Copper is considered one of the most important nutrients that maintain a healthy metabolism in the human body, enhance bone and health and ensure the functioning of the nervous system.
And a small number of people get their need from this mineral, and studies indicated that about 25% of the population in America gets their need from the amount of copper recommended globally.
According to the newspaper “healthline” medical, low levels of copper in the body may lead to serious symptoms, and the decrease may occur as a result of many digestive diseases or due to some surgeries that affect the digestive system, and the medical journal provided 9 symptoms and signs of copper deficiency in the body, namely:
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Fotolia / Aleksandar Mijatovic
Fotolia / Aleksandar Mijatovic
Feeling tired and tired
Studies have shown that the human body cannot absorb iron without the presence of copper, and when copper levels are low, the body absorbs less iron, whose deficiency causes anemia, a condition in which the body cannot carry enough oxygen to its tissues, and it can make Human hypoxia feels weak and tired more easily.
Copper plays an important role in maintaining the health of the immune system. When copper levels are low, your body may suffer from the inability to form immune cells, this can dramatically reduce the number of white blood cells, thereby damaging the body’s ability to fight infection.
Studies have shown that copper deficiency can significantly reduce the production of white blood cells that act as the body’s first line of defense.
8 studies confirm that people with osteoporosis have lower levels of copper compared to healthy adults, as copper participates in processes that create cross-bonds within the bone. These cross or cross links ensure the strength and durability of the bones.
Copper contributes to the formation of more osteoblasts in the body, which are cells that help to reshape and strengthen bone tissue.
Memory and learning problems
Copper deficiency can cause problems with memory and learning ability, because copper plays an important role in brain function and development.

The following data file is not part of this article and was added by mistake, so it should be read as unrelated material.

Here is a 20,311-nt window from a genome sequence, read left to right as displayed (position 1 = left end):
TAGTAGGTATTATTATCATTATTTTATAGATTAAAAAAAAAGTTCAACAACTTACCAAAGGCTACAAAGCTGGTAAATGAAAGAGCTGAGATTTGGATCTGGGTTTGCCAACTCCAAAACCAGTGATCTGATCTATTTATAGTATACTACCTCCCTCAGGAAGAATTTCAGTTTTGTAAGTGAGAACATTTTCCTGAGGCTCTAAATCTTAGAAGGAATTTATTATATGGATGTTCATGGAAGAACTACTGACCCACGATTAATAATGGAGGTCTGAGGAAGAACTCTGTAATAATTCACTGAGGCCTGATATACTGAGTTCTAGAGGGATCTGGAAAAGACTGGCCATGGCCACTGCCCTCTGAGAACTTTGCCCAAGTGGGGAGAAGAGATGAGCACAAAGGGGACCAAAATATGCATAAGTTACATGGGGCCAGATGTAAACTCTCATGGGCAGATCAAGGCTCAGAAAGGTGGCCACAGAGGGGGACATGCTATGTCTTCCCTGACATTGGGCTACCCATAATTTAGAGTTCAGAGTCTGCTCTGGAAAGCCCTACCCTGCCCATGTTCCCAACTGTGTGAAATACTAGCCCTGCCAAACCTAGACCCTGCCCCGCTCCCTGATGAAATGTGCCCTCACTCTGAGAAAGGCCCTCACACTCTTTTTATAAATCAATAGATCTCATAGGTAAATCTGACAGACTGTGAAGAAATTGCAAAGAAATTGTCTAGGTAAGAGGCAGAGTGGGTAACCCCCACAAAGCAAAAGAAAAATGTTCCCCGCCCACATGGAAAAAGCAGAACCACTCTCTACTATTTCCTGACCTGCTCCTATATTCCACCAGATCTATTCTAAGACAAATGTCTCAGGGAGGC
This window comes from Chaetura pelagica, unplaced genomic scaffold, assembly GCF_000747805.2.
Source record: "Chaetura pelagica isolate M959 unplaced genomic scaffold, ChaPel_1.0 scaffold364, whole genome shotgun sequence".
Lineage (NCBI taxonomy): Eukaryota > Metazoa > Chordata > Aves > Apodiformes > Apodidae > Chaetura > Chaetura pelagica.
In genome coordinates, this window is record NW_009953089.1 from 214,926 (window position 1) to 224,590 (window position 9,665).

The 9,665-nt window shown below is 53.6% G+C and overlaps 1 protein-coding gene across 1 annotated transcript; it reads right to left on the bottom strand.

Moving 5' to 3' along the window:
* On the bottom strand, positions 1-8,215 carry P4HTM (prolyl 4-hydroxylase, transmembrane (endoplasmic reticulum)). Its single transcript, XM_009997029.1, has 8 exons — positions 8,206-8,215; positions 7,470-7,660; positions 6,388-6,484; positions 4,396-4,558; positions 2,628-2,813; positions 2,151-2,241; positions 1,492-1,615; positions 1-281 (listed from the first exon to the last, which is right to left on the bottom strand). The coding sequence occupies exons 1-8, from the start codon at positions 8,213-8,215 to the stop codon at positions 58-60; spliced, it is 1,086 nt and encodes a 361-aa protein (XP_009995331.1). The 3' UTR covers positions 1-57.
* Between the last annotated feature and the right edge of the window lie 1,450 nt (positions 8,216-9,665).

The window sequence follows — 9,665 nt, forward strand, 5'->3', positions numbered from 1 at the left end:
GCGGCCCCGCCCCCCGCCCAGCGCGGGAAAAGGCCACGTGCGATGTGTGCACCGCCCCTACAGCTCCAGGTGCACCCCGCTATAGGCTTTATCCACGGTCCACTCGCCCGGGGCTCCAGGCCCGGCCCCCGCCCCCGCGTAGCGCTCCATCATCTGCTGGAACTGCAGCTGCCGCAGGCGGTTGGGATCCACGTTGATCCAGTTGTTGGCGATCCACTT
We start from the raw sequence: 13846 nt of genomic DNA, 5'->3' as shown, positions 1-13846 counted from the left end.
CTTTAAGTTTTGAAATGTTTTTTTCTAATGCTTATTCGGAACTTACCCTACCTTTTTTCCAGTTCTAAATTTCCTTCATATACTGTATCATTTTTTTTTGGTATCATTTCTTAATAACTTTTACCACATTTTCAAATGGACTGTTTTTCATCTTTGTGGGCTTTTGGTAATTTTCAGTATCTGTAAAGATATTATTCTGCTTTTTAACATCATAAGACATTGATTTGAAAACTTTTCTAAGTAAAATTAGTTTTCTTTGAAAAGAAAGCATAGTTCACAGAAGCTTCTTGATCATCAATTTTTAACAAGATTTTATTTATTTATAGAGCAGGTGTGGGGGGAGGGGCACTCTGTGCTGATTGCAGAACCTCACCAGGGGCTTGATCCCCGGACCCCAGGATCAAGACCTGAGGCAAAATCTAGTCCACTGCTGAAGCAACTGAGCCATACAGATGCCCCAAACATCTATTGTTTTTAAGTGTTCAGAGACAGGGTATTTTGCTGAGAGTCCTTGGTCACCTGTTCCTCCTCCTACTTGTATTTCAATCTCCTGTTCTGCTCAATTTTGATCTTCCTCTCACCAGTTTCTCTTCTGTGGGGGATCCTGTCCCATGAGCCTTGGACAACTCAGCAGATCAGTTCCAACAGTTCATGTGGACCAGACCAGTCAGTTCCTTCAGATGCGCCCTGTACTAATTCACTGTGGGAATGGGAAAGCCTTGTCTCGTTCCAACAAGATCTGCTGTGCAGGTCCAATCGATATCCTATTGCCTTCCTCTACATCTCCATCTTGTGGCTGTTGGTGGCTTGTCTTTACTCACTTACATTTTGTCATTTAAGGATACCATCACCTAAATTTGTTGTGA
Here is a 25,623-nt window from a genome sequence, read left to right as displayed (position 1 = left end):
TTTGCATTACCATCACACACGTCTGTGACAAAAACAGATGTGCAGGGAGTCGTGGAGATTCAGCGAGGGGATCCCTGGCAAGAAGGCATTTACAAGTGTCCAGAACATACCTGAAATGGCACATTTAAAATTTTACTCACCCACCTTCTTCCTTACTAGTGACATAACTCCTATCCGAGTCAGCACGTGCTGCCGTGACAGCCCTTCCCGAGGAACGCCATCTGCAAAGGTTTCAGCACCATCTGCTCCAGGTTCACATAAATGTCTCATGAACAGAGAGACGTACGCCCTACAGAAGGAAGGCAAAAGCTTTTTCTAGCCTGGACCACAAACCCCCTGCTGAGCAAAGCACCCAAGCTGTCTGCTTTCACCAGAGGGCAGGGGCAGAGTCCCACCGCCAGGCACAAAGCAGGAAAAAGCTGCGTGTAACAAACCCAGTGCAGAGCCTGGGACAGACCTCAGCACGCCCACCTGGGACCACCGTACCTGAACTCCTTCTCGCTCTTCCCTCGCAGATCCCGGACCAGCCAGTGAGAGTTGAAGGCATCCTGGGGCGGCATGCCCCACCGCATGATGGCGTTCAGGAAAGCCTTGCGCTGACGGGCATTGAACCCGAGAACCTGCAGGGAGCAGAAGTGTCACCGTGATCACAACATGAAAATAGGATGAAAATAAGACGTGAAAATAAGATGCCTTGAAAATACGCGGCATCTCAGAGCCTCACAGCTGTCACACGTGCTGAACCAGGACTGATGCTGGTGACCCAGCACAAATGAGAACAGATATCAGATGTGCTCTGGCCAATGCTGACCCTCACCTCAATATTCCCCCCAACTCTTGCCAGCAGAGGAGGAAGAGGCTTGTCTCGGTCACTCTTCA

Copper is used by enzymes that help provide energy to the brain, aid the brain’s immune system, and transmit signals to the body. Studies have linked copper deficiency to diseases that hinder brain development or affect learning and remembering capacity, such as Alzheimer’s.
Studies have indicated that people with Alzheimer’s disease have 70% less copper in their brain, compared to people without Alzheimer’s.
People with copper deficiency may have difficulty walking properly, because enzymes use copper to maintain optimal health of the spinal cord, and some enzymes help to isolate the spinal cord, and thus signals can travel between the brain and the body.
Copper deficiency may cause these enzymes not to work effectively, which reduces spinal cord isolation, which in turn leads to insufficient signal transmission, and animal studies have found that copper deficiency may reduce spinal cord insulation by up to 56%.
People with copper deficiency feel more sensitive to cold temperatures, as copper, along with other minerals such as zinc, helps maintain optimal thyroid function.
Studies have shown that levels of thyroid hormones T3 and T4 are closely related to copper levels, and when copper levels in the blood are low, these thyroid hormone levels decrease, and as a result the thyroid gland may not function effectively.
It is estimated that more than 80% of people with low thyroid hormone levels feel more sensitive to cold temperatures.
Skin color is mainly determined by the melanin pigment, and people with light skin usually have the lowest, smaller and lighter melanin pigments than people with dark skin, and it is interesting that copper is used by the enzymes that produce melanin, so copper deficiency can affect the production of This pigment, which causes the skin to pallor.
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Photo / Pixabay
Photo / Pixabay
Gray hair and premature graying
Since low copper levels can affect the formation of melanin, a copper deficiency may lead to gray hair or premature graying.
Despite the lack of studies that confirmed the existence of this relationship, but the relationship between melanin and hair is confirmed, so many experts expect that copper deficiency plays a role in changing hair color.
Vision or vision loss is a serious condition that may occur with long-term copper deficiency, and studies have indicated that many enzymes use copper that helps ensure the nervous system is functioning properly. This means that copper deficiency can cause nervous system problems, including vision loss.
Studies have shown that loss of vision due to copper deficiency is more common among people who underwent surgery in the digestive system, because these surgeries can reduce the body’s ability to absorb copper, but other studies have indicated a reduced impact of this process, especially since it has not seen progress In seeing how the copper was presented to patients.
Copper food sources
Fortunately, copper deficiency is rare, because many foods contain a good amount of copper, but researchers confirm the need for an adult to get 900 grams per day, and it can be obtained from some foods such as black chocolate, black honey, liver meat, sunflower seeds, fish, cashews, and almonds. Roasted, cooked mushrooms, shellfish, whole grains, oats, lentils, beets, or through dietary supplements recommended by your doctor.